In October, 1932, he became a member of the Organization Committee of the National Economy League, and of the National Citizen' Committee, Welfare and Relief Mobilization.
Honors for 1933 include his honorary colonelcy in the 455th Field Artillery; membership in the National Council of the National Economy League; election as Ohio Day Manager of the Century of Progress Exposition, and election as Hamilton-co. NRA general.
Mr. Williams is a director of numerous financial institutions. The remainder of his unoccupied time goes to the Queen City Club, the Cincinnati Club, University Club, Maketewah Country Club, Fenwick Club, Chamber of Commerce, Association of life Insurance Presidents, American Life Convention, Insurance Institute of America, and a dozen other civic and commercial organizations.
”In between,” he says, wrinkling his ruddy Irish face and squinting contentedly, “I am at home.”

--Harry M. Forwood, The Cincinnati Post, February 1, 1934

Note-William’s paid for an employee cafeteria on the top floor of his 4th & Broadway temple where employees ate breakfast and lunch without charge every day, a free dinner was served for employees working overtime. The cafeteria sat atop a staircase that originated in the building’s lobby. From eyewitness employee accounts the stairs were laid with locally manufactured color and art tiles. Williams also commissioned local Rookwood artist and Art Academy teacher William E. Hentschel to create a huge canvas ‘mural’ to run the length of the stair.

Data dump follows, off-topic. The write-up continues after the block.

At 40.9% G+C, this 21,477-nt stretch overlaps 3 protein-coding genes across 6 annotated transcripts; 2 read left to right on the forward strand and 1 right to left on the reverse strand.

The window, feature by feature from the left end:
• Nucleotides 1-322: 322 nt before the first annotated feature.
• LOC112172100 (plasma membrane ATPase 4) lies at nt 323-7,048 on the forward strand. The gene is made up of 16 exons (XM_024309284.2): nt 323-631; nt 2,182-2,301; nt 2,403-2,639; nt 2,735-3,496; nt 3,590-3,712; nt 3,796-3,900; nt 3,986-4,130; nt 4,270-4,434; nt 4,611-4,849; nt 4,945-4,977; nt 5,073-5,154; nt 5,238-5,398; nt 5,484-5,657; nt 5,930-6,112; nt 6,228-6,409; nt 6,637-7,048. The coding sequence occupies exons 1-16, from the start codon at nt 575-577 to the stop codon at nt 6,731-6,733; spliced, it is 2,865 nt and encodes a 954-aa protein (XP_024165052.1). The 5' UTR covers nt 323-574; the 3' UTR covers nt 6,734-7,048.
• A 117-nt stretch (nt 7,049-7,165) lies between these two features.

Additionally, Williams’ secretarial and cafeteria staff were recruited exclusively from LaSalette Academy (Sisters of Charity of Nazareth) and Notre Dame Academy (Sisters of Notre Dame), both Catholic girl’s boarding schools, located across the Ohio River in Covington and Park Hills in Kenton County, Kentucky.

*$2,000 in 1932 equals $31,615.07 in 2010 dollars.

Image: Cincinnati Public Library Newspaper Archive, Flickr

Friday, January 13, 2012

Pearl Street Market

The corner of Pearl Street & Broadway...note the Central Trust tower in background.

Suggestions for transforming the comparatively inactive Pearl Street market house into a thriving business center were offered before the Council Committee on Markets, in the City Council chamber, Tuesday, by farmers and merchants in the vicinity. There are 64 stands inside the market house and 51 of them are vacant, it was reported by George F. Hyrich, superintendant of markets. He also stated that the city was losing about $2,500 a year on market abuse.
He suggested that the market ordinance be amended so as to do away with curb stands, which bring a fee of $15 a year, and force the hucksters and gardeners to move inside of the market house. The rental inside is $75 a year, and it was suggested by Mrs. Corinne McCloskey McEwan, chairman of the committee, that this might be reduced, if necessary, to $50 or $60.